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A New Rifle and Loads For The .22-250 Remington

A New Rifle and Loads For The .22-250 Remington

Top image: (left group) The Berger 40-gr. bullet is barely in the case neck when seated to nearly engage the rifling of the .22-250. A deeper- seated bullet (right) ensures that the bullet remains secure during rough handling. (center group) These four bullets cover all the intended uses for the author’s new rifle. They are (from left): Berger 40-gr. FB Varmint; Hornady 55-gr. V-MAX; Sierra 65-gr. SBT GameKing; and Nosler Custom Competition 77-gr. Hollow Point Boat Tail. (right group) The cartridge on the left has a Nosler 77-gr. HPBT bullet seated at Nosler’s recommended depth. However, the new Sisk .22-250 rifle required deeper seating of the projectile (right).

For handloaders, part of the pleasure of a new rifle is developing handloads that maximize its effectiveness in the roles for which it was purchased. This task should be a relaxed undertaking, researching the cartridge and appropriate bullets to be matched with three or four suitable propellants and shooting them to determine the best combinations.

It was with exactly that goal in mind that I approached my newest gun. I had great expectations for it, especially since it was chambered in the versatile .22-250 Rem.—an excellent cartridge for ground squirrels and predators, and a decent one for pronghorns and whitetail deer. The rifle was made by Charlie Sisk of Sisk Rifles (siskguns.com), based on a Stiller’s Precision Firearms short Predator action. Sisk turned a Lilja barrel to a sporter-weight contour and cut it to 22". The barrel has a 1:8" RH rifling twist, which allows shooting nearly the full range of .22-cal. bullet weights. The action and barrel are coated with black Cerakote and held in a High Tech Specialties Classic synthetic stock with a cheekpiece.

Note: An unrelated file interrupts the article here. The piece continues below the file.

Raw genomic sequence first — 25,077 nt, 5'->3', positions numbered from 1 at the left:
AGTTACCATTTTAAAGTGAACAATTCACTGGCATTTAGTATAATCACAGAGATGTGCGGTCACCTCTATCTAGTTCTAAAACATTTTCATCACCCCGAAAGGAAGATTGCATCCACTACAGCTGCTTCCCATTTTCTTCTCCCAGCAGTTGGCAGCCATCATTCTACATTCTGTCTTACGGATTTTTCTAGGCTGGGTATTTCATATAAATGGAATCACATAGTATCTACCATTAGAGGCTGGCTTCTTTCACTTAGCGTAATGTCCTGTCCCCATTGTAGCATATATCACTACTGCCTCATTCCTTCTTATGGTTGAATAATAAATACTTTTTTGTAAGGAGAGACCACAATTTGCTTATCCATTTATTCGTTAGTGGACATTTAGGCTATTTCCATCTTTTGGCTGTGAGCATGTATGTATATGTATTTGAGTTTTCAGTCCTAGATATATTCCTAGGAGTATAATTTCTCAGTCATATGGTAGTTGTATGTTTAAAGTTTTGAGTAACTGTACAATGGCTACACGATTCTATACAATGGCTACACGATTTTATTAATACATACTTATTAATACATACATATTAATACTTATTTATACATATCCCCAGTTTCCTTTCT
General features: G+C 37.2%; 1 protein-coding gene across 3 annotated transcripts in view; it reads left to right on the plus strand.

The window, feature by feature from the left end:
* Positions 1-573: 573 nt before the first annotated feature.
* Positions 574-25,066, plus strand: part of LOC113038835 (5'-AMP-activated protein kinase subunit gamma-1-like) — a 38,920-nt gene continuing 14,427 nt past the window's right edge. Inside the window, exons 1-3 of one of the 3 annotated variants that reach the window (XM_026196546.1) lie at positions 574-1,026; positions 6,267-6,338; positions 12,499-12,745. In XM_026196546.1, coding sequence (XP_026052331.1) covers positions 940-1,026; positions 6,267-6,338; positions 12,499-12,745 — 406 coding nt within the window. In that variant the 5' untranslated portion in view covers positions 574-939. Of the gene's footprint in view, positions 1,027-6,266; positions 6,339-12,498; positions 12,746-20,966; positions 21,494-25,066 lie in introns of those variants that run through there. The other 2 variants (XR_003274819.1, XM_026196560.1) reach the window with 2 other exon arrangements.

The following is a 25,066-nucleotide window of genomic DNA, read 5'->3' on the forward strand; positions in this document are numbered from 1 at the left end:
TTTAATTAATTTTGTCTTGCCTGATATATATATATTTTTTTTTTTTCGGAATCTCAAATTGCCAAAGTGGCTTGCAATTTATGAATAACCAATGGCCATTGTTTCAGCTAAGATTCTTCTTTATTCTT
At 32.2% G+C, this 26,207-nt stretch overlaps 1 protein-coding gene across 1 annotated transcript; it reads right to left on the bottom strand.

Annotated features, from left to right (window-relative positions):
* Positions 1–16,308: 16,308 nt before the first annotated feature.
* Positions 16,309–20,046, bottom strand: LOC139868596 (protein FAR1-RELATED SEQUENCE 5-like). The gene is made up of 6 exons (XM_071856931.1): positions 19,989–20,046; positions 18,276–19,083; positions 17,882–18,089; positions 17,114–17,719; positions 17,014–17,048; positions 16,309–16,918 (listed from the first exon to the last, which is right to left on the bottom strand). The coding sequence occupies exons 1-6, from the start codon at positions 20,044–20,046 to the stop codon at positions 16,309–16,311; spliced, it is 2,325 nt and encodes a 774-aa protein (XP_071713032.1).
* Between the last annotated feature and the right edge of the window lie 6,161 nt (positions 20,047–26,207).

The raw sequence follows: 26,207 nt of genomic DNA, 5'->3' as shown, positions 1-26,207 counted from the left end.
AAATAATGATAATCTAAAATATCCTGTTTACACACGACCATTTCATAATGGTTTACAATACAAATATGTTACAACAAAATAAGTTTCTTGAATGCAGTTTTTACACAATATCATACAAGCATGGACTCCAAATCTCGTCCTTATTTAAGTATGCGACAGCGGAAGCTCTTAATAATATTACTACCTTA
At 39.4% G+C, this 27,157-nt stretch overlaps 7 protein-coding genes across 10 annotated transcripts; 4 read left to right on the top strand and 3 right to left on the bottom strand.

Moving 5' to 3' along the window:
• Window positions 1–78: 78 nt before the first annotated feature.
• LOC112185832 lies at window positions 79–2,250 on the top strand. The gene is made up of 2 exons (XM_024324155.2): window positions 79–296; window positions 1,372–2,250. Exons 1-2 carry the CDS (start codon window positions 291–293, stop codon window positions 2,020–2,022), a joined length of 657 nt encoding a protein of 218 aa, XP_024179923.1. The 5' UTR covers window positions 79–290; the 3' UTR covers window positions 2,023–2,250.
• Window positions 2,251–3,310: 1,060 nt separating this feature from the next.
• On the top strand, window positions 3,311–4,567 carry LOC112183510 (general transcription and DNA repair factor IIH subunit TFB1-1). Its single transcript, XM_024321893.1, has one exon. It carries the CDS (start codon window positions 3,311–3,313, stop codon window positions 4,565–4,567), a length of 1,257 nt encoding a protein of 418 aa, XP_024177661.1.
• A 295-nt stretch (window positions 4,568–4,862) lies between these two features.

Setting out to prove the mettle of both rifle and cartridge in entirely dissimilar roles, I decided to develop four different loads. They start with a load using a lightweight bullet that gave flat enough trajectory to connect, out to several hundred yards, with the tiny kill zone of ground squirrels while also preventing undue wear on the bore. Another load uses a heavier bullet at full power and a moderate pace. I developed it for marmots, coyotes and red fox. Yet another carries a fairly heavy bullet that should allow the .22-250 (where legal) to perform acceptably well on big game, although there are certainly better choices. Finally, I put together a load capped with a long, streamlined bullet that should help me connect on targets way out there where the wind only stops to change direction.

In each case, I went through a process of selecting suitable propellants and charge weights, adjusting seating depth based on bullet length and proximity to the barrel’s rifling, and confirming the best loads through accuracy testing. Here’s what I found.

After choosing a projectile, load development continues by shooting it with a few different propellants. The four shown here were used with 40-gr. bullets to develop a short-range .22-250 Remington load for ground squirrels.

Propellant Picks
While a few Internet firearm blogs are entertaining, load data from such sources should be steered around like summer roadkill. One Internet “expert” included a load for his .257 Roberts Improved that fired 70-gr. bullets at 3,900 f.p.s. That dangerously excessive load is proof that guardian angel wings shield those of arrested development—at least up to a point.

That point will be reached by following the old advice of developing a maximum load by using factory data and increasing propellant weight until signs of excessive pressure appear, then reducing charge weight a grain and calling it good. When a powder charge develops flattened or cratered primers or stiff bolt lift, chances are maximum pressure was surpassed well below that powder weight.